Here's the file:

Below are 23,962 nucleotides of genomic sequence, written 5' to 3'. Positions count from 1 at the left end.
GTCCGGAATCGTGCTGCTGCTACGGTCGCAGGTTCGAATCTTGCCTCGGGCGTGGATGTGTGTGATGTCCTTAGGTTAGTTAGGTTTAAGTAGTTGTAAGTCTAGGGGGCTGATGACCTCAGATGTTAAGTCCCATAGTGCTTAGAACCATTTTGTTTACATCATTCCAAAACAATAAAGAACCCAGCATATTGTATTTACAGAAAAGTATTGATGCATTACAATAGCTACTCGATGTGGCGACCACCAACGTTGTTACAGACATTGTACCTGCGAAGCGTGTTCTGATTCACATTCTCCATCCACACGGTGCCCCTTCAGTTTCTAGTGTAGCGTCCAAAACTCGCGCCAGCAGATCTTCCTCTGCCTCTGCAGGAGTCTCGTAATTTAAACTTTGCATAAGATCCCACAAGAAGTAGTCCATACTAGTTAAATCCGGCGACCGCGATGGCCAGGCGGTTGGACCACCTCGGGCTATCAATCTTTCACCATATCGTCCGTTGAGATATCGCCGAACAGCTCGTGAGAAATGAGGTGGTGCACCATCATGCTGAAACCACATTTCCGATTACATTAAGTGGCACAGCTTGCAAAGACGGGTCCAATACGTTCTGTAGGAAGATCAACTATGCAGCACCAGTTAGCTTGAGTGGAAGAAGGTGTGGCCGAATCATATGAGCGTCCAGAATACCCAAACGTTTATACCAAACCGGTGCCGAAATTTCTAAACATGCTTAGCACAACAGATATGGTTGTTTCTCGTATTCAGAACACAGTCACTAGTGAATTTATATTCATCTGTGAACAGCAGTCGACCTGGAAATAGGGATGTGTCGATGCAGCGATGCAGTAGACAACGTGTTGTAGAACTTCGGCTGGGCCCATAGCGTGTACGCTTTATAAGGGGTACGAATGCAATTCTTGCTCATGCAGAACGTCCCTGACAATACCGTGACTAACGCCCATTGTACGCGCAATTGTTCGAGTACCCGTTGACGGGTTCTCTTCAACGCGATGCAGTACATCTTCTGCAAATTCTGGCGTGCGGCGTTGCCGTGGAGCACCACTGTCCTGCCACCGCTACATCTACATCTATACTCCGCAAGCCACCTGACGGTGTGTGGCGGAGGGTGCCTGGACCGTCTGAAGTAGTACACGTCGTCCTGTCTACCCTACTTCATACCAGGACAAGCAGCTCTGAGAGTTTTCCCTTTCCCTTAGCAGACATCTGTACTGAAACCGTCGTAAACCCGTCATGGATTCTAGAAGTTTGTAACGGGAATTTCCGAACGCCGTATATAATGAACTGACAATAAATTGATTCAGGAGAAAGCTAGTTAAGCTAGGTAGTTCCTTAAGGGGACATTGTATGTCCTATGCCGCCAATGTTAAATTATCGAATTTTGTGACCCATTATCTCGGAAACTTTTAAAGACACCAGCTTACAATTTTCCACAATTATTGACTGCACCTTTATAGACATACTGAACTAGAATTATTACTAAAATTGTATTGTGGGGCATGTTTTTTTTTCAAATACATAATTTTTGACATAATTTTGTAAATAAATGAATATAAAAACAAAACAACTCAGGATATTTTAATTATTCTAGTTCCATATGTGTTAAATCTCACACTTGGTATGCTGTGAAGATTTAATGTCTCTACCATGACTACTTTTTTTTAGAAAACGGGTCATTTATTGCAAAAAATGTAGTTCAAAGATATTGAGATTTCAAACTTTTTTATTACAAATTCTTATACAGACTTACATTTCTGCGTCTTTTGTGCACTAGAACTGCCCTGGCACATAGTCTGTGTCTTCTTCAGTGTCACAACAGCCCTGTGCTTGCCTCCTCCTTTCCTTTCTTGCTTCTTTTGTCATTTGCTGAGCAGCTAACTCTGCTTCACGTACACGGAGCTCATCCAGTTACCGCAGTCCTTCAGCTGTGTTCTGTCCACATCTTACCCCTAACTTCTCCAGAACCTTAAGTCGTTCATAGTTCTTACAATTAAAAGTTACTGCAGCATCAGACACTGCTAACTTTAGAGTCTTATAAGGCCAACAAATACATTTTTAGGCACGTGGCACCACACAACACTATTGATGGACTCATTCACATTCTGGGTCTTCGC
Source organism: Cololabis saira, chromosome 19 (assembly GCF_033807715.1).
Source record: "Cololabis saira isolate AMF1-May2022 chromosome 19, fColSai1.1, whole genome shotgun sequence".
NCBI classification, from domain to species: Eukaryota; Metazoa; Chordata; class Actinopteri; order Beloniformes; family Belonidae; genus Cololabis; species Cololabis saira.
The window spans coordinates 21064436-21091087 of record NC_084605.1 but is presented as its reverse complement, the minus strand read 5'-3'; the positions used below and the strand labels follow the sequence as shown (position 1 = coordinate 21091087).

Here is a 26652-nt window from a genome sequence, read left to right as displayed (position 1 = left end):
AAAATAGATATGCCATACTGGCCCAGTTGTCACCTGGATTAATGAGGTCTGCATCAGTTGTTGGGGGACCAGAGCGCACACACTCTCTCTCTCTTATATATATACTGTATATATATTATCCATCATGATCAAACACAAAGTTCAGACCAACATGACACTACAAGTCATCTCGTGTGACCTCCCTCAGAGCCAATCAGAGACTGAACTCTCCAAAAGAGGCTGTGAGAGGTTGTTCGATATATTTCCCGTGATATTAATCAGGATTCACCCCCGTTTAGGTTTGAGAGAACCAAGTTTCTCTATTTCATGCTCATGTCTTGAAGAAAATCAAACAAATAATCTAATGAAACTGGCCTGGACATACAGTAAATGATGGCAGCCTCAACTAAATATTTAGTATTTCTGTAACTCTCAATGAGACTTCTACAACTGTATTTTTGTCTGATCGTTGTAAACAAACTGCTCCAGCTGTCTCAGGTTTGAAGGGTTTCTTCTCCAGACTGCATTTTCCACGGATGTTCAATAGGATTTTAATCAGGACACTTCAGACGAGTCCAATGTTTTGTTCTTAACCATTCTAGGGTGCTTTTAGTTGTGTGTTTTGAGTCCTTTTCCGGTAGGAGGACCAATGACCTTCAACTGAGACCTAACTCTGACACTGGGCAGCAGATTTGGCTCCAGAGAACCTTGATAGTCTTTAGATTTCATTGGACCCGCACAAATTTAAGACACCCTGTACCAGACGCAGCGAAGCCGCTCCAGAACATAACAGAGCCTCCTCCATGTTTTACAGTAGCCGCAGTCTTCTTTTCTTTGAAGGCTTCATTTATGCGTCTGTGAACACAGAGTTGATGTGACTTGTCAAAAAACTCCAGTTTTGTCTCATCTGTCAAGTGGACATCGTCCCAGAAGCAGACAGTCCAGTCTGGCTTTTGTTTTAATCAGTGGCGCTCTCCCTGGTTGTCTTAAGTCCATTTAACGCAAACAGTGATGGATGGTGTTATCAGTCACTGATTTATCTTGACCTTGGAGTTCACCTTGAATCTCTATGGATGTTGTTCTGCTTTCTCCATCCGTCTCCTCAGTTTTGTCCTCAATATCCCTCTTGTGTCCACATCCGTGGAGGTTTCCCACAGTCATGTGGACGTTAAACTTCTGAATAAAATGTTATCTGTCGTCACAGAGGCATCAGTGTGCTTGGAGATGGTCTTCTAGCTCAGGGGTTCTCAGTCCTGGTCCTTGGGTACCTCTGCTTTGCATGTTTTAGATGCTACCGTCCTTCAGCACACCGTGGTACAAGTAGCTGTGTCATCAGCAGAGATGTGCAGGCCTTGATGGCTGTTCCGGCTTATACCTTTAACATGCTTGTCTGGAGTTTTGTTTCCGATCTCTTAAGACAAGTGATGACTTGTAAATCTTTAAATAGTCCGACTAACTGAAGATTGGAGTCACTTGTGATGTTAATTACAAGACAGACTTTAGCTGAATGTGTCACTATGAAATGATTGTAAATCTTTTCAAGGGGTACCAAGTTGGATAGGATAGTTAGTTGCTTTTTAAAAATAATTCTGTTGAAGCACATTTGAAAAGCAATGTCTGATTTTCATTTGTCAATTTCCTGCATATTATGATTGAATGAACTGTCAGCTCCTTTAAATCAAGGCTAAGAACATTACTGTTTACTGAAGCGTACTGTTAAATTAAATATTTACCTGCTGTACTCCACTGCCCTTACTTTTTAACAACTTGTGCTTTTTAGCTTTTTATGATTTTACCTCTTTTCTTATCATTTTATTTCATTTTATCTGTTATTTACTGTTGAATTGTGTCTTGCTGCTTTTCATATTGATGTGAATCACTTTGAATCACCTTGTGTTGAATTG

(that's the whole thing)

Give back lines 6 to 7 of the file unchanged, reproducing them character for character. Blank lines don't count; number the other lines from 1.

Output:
The window spans coordinates 21064436-21091087 of record NC_084605.1 but is presented as its reverse complement, the minus strand read 5'-3'; the positions used below and the strand labels follow the sequence as shown (position 1 = coordinate 21091087).

Here is a 26652-nt window from a genome sequence, read left to right as displayed (position 1 = left end):